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» May 19, 2008 «
A new bill could allow California farm stands to expand sales. Existing regulations make it difficult for farmers to sell items like dried fruit, nuts, pies and jams at roadside farm stands. A California Farm Bureau spokeswoman says the bill would also make it easier for U-Pick orchards and farm stands to sell bottled water and soft drinks to customers. The bill passed through the Assembly Appropriations Committee last week and will soon go to the Assembly floor for a vote.
This has been declared the "Week of Blueberries" by University of California specialists. Workshops and field days have been organized in four locations, where participants can talk to farmers about how to grow and sell the state's increasing blueberry crop. UC researchers say the fast rise in production means blueberry growers must plan for market competition. The week's events begin today (Monday) with a workshop in Santa Paula, followed later by sessions in Camarillo, Parlier and Nipomo.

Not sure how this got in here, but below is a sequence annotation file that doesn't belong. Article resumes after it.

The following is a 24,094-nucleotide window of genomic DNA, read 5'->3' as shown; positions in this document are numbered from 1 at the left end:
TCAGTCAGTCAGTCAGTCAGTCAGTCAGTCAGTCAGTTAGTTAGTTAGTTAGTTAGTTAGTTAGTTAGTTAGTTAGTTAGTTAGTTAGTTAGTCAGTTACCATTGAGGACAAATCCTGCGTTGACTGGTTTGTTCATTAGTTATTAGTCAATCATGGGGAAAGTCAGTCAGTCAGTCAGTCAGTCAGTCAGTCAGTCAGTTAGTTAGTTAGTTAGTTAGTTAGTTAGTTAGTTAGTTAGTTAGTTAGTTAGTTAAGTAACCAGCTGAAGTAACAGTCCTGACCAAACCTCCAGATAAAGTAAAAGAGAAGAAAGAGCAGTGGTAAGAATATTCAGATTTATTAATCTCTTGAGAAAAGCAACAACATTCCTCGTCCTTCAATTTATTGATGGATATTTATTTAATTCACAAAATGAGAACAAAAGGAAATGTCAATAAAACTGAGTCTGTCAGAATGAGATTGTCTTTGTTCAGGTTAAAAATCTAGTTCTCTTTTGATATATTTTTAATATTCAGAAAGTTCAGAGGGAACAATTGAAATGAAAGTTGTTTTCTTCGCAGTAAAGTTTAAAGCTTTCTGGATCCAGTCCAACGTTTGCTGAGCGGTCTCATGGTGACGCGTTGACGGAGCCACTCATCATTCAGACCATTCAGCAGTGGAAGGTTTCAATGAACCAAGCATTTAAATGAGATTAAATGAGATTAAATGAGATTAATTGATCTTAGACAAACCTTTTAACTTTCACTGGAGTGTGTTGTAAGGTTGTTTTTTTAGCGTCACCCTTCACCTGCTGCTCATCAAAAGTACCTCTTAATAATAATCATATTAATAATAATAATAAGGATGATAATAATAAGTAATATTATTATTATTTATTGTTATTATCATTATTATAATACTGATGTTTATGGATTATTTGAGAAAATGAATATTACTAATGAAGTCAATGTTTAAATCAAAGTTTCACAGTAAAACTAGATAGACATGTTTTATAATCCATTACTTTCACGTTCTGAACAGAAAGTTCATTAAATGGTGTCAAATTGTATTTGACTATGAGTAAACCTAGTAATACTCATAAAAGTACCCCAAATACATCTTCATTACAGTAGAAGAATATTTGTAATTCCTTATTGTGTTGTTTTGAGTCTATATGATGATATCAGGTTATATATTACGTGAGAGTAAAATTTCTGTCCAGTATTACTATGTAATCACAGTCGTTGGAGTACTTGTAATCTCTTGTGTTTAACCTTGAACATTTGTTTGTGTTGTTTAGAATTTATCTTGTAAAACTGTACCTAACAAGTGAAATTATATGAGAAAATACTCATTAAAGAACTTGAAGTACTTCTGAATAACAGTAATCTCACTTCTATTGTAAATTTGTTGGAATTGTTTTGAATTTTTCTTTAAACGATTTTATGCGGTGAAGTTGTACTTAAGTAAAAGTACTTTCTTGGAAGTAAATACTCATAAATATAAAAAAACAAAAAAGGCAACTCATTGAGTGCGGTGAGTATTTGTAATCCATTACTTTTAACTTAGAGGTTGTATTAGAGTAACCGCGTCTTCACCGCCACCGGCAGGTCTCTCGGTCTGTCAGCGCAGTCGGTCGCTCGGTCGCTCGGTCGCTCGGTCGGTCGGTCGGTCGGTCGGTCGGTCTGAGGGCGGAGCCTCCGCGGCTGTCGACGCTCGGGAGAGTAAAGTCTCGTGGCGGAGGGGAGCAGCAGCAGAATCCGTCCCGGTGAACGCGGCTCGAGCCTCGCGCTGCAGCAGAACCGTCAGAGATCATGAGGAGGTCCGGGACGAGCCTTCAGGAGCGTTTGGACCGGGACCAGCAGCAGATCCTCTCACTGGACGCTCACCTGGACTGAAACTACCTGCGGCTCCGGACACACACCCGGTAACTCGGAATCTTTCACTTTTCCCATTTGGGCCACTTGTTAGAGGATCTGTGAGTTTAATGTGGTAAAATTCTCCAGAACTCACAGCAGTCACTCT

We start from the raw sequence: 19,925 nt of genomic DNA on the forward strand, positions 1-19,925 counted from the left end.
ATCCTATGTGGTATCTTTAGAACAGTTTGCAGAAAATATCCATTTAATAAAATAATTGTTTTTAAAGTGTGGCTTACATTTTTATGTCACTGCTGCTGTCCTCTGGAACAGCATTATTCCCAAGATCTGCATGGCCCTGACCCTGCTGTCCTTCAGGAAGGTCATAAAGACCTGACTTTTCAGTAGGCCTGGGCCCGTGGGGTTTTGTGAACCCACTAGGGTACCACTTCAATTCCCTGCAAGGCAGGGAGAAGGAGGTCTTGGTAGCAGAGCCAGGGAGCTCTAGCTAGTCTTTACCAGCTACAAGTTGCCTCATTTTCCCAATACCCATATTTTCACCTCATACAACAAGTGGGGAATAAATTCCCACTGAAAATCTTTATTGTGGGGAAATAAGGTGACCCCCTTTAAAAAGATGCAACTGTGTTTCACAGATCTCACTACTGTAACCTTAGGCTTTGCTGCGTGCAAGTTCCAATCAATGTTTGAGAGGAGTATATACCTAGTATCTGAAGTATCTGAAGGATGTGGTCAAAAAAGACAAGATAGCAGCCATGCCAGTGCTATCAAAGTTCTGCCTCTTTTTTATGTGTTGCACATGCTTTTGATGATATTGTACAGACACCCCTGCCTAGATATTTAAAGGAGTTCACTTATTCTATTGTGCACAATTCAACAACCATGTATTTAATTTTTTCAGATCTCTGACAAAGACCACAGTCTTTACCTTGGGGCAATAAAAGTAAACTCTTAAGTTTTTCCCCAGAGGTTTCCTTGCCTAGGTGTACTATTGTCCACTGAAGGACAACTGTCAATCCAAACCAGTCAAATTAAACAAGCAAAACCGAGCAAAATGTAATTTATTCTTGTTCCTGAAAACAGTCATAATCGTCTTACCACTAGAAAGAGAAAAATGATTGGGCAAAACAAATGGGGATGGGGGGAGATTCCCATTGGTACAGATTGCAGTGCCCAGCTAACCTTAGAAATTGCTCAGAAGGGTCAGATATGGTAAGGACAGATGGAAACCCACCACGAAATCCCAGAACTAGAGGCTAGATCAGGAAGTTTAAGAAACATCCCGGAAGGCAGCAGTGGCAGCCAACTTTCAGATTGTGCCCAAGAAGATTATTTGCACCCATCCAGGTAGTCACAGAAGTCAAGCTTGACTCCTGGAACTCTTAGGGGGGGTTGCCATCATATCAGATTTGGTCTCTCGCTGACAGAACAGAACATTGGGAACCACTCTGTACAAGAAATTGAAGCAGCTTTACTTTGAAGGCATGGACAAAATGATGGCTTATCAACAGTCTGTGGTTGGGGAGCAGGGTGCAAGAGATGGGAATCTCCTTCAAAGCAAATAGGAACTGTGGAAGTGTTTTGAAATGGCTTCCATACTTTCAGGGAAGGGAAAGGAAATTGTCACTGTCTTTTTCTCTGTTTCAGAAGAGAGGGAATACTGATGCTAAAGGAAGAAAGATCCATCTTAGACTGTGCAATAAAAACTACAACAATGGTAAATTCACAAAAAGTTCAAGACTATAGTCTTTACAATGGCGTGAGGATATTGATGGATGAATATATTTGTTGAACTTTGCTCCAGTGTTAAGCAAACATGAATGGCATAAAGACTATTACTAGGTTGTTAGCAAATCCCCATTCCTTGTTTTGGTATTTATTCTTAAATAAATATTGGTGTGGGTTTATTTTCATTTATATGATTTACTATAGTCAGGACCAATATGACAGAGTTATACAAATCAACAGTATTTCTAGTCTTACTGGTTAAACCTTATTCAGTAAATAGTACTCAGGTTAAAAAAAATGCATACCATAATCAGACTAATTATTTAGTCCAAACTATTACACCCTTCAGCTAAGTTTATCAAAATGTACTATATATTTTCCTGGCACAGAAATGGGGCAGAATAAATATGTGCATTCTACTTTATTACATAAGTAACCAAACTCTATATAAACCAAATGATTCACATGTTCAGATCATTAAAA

Stressing cotton's role as "a natural part of everyday life," the promotional group Cotton Incorporated has launched a campaign aimed at shopping mall customers. A half-dozen California malls will participate in the campaign, which will include signs, sales incentives and a sweepstakes. The cotton promotions debuted this month at malls in Sherman Oaks and Escondido, and will later be displayed at malls in Fresno, Daly City, Bakersfield and Glendale.
Strawberries, grapes and even herbs like rosemary--in test tubes--can kill cells of childhood cancer. Recent research revealed that phytochemicals found in many familiar fruits, vegetables and herbs can actually destroy the cells of a form of childhood leukemia. Scientists have yet to uncover exact details as to how phytochemicals kill the cells, but this news gives parents good reason to make sure kids are eating their fruits and vegetables.Top